Short of calling someone a racist or a paedophile, one of the worst charges you can lay at anybody’s door in the early twenty-first century is to suggest that they happen to be a snob. But what constitutes snobbishness? Who are the snobs and where are they to be found? Are you a snob? Am I? What are the distinguishing marks? Snobbery is, in fact, one of the keys to contemporary British life, as vital to the backstreet family on benefits as the proprietor of the grandest stately home, and an essential element of their view of who of they are and what the world might be thought to owe them.
The New Book of Snobs will take a marked interest in language, the vocabulary of snobbery – as exemplified in the ‘U’ and ‘Non U’ controversy of the 1950s – being a particular field in which the phenomenon consistently makes its presence felt, and alternate social analysis with sketches of groups and individuals on the Thackerayan principle. Prepare to meet the Political Snob, the City Snob, the Technology Snob, the Property Snob, the Rural Snob, the Literary Snob, the Working-class Snob, the Sporting Snob, the Popular Cultural Snob and the Food Snob.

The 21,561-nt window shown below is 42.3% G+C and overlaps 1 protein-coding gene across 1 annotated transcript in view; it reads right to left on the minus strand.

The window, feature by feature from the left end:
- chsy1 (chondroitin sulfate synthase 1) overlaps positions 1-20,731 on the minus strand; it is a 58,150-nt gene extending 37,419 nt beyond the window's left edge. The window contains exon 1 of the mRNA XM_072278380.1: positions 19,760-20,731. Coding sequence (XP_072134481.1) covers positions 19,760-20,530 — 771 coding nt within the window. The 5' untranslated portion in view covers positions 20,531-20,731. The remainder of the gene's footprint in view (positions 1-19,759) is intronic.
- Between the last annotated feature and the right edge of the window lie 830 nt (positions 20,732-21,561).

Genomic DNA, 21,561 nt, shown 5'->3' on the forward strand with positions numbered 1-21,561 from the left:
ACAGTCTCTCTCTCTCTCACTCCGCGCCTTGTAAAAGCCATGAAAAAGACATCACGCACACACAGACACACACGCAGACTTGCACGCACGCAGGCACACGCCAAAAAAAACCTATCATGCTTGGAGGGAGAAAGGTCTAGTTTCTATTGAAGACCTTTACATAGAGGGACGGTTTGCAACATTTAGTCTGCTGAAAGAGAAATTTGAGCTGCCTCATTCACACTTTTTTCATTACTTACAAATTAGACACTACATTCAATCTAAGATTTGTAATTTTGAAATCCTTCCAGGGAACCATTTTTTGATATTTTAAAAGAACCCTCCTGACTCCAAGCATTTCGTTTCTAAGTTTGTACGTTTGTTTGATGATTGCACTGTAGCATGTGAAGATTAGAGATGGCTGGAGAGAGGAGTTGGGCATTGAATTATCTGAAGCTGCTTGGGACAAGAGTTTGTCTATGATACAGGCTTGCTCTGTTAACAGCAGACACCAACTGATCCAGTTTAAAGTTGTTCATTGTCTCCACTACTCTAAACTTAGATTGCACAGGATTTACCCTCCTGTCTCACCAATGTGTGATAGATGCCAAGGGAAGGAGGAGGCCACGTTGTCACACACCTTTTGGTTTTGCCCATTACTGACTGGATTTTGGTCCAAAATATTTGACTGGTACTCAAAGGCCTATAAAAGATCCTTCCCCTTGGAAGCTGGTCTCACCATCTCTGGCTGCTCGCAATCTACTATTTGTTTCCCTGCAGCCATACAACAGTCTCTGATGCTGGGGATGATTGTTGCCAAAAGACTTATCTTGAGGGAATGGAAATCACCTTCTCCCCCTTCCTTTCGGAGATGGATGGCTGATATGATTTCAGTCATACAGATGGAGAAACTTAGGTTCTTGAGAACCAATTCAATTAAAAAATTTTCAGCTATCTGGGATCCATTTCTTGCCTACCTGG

‘The New Book of Snobs’ Updates the Shifting Science of Social Cues
The New York Times Book Review – April 18, 2017 (Excerpt)
The English writer William Golding (“Lord of the Flies”) had a longstanding sense of social inadequacy. When he applied to Oxford University, the admissions interviewer noted that he was “N.T.S.” — not top shelf.
Golding wrote that he would like to sneak up on Eton, the elite private school, as if he were a cartoon villain, “with a mile or two of wire, a few hundred tons of TNT and one of those plunger-detonating machines which makes the user feel like Jehovah.”
There’s no sting like a class sting. There’s a bit of Golding, an imagined status-anarchist, in most of us. Who doesn’t hate snobs? Yet we’re all snobs about some things. Read more…